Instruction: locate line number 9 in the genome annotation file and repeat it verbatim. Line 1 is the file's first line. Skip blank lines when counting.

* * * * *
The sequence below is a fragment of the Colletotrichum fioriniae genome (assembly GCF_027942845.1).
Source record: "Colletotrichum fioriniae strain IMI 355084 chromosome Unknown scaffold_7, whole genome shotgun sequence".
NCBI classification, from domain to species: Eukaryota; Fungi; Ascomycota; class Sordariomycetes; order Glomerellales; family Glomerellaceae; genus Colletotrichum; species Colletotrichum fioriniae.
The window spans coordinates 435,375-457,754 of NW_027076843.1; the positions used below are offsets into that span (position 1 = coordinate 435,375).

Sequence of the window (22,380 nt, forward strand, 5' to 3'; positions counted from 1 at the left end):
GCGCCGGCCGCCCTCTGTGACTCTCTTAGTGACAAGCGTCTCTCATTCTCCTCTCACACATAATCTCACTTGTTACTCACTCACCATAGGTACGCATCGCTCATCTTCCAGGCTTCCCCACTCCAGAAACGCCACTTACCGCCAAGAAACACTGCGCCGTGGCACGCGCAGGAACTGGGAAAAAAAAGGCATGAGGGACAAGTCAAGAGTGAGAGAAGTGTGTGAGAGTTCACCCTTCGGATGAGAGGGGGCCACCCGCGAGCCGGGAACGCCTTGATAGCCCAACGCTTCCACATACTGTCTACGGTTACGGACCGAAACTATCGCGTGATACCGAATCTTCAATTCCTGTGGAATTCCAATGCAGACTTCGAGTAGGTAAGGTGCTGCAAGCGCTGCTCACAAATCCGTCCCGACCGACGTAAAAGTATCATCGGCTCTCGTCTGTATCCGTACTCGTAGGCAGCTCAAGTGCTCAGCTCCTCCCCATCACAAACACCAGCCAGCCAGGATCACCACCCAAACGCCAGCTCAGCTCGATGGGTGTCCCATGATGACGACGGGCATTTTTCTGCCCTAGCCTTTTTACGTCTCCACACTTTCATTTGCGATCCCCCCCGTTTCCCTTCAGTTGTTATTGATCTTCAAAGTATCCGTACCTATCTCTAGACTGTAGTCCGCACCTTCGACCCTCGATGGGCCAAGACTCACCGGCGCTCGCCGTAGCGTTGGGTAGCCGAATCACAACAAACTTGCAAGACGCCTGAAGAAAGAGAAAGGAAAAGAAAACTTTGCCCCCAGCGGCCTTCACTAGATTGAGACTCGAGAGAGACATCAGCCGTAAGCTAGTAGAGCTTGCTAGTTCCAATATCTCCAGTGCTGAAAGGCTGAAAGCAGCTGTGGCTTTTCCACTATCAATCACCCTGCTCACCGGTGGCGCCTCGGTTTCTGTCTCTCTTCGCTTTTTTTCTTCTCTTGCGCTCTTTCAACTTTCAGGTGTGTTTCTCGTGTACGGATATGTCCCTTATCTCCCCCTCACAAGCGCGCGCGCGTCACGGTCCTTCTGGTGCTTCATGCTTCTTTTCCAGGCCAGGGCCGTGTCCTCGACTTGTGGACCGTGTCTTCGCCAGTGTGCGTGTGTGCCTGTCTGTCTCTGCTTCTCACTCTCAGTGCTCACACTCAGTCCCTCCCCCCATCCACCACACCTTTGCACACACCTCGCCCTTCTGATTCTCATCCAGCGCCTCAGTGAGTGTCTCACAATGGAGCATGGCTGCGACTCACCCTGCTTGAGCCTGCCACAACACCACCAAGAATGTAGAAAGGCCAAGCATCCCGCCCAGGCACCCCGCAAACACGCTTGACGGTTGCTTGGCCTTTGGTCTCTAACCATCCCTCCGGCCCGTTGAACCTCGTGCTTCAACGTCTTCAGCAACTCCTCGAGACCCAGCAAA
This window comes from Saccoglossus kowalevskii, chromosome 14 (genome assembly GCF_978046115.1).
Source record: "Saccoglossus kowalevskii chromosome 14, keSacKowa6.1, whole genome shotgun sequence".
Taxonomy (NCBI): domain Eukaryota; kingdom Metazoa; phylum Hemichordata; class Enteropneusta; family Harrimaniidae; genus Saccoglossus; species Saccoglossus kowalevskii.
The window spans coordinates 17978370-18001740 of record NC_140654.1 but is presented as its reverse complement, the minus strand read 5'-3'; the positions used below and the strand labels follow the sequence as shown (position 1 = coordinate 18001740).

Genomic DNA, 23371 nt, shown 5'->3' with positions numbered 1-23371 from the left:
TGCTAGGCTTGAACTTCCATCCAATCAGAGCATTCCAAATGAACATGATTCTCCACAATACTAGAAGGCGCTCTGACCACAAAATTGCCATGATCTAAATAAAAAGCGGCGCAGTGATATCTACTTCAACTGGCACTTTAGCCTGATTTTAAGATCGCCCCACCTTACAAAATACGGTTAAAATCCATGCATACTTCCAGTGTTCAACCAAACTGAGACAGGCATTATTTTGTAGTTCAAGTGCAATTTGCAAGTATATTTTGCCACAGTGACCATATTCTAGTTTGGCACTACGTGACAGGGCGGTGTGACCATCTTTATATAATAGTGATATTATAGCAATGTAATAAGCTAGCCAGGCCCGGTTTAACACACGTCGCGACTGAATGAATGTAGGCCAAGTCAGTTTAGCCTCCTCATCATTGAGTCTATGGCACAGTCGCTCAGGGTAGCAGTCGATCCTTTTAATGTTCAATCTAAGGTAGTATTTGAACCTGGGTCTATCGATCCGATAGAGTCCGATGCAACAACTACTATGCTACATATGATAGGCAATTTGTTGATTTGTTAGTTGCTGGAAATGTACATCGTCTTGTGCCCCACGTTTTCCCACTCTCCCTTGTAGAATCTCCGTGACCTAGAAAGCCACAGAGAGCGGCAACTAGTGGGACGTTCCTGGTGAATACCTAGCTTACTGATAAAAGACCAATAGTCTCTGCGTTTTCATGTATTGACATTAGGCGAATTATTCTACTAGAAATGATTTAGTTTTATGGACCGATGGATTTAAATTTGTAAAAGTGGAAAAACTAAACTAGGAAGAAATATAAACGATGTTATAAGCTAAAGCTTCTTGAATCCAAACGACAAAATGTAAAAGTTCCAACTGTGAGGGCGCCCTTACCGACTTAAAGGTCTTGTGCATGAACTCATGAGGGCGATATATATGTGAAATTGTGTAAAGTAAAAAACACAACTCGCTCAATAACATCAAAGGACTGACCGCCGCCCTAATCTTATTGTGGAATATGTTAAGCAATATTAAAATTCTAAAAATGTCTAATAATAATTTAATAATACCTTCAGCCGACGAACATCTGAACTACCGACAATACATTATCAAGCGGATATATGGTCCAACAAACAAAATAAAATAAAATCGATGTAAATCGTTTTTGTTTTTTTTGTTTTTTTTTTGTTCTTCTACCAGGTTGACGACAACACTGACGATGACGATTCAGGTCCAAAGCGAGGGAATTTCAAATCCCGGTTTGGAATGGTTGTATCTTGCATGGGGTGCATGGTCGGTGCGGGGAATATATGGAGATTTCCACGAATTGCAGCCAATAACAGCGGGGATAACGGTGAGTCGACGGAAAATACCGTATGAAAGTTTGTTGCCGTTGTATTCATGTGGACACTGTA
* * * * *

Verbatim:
Taxonomy (NCBI): domain Eukaryota; kingdom Metazoa; phylum Hemichordata; class Enteropneusta; family Harrimaniidae; genus Saccoglossus; species Saccoglossus kowalevskii.